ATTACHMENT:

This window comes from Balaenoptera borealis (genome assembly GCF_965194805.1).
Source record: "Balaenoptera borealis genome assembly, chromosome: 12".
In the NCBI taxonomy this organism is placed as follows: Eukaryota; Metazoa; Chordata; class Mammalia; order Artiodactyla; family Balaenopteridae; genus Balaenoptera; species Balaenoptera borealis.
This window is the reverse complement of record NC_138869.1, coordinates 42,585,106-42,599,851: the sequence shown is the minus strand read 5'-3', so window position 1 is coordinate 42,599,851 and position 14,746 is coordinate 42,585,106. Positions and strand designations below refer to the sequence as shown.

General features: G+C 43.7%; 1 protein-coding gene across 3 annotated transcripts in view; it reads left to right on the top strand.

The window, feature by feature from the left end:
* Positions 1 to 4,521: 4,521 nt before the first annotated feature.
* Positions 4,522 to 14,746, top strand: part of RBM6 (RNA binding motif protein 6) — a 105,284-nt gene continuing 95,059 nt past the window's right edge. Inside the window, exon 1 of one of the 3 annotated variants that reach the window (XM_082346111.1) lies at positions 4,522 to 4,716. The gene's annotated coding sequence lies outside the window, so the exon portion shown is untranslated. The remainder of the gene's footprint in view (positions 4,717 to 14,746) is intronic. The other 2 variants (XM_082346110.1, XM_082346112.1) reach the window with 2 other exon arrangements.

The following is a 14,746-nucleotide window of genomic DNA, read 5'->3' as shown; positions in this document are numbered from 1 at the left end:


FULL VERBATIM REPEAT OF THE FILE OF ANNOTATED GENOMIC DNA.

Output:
This window comes from Balaenoptera borealis (genome assembly GCF_965194805.1).
Source record: "Balaenoptera borealis genome assembly, chromosome: 12".
In the NCBI taxonomy this organism is placed as follows: Eukaryota; Metazoa; Chordata; class Mammalia; order Artiodactyla; family Balaenopteridae; genus Balaenoptera; species Balaenoptera borealis.
This window is the reverse complement of record NC_138869.1, coordinates 42,585,106-42,599,851: the sequence shown is the minus strand read 5'-3', so window position 1 is coordinate 42,599,851 and position 14,746 is coordinate 42,585,106. Positions and strand designations below refer to the sequence as shown.

General features: G+C 43.7%; 1 protein-coding gene across 3 annotated transcripts in view; it reads left to right on the top strand.

The window, feature by feature from the left end:
* Positions 1 to 4,521: 4,521 nt before the first annotated feature.
* Positions 4,522 to 14,746, top strand: part of RBM6 (RNA binding motif protein 6) — a 105,284-nt gene continuing 95,059 nt past the window's right edge. Inside the window, exon 1 of one of the 3 annotated variants that reach the window (XM_082346111.1) lies at positions 4,522 to 4,716. The gene's annotated coding sequence lies outside the window, so the exon portion shown is untranslated. The remainder of the gene's footprint in view (positions 4,717 to 14,746) is intronic. The other 2 variants (XM_082346110.1, XM_082346112.1) reach the window with 2 other exon arrangements.

The following is a 14,746-nucleotide window of genomic DNA, read 5'->3' as shown; positions in this document are numbered from 1 at the left end: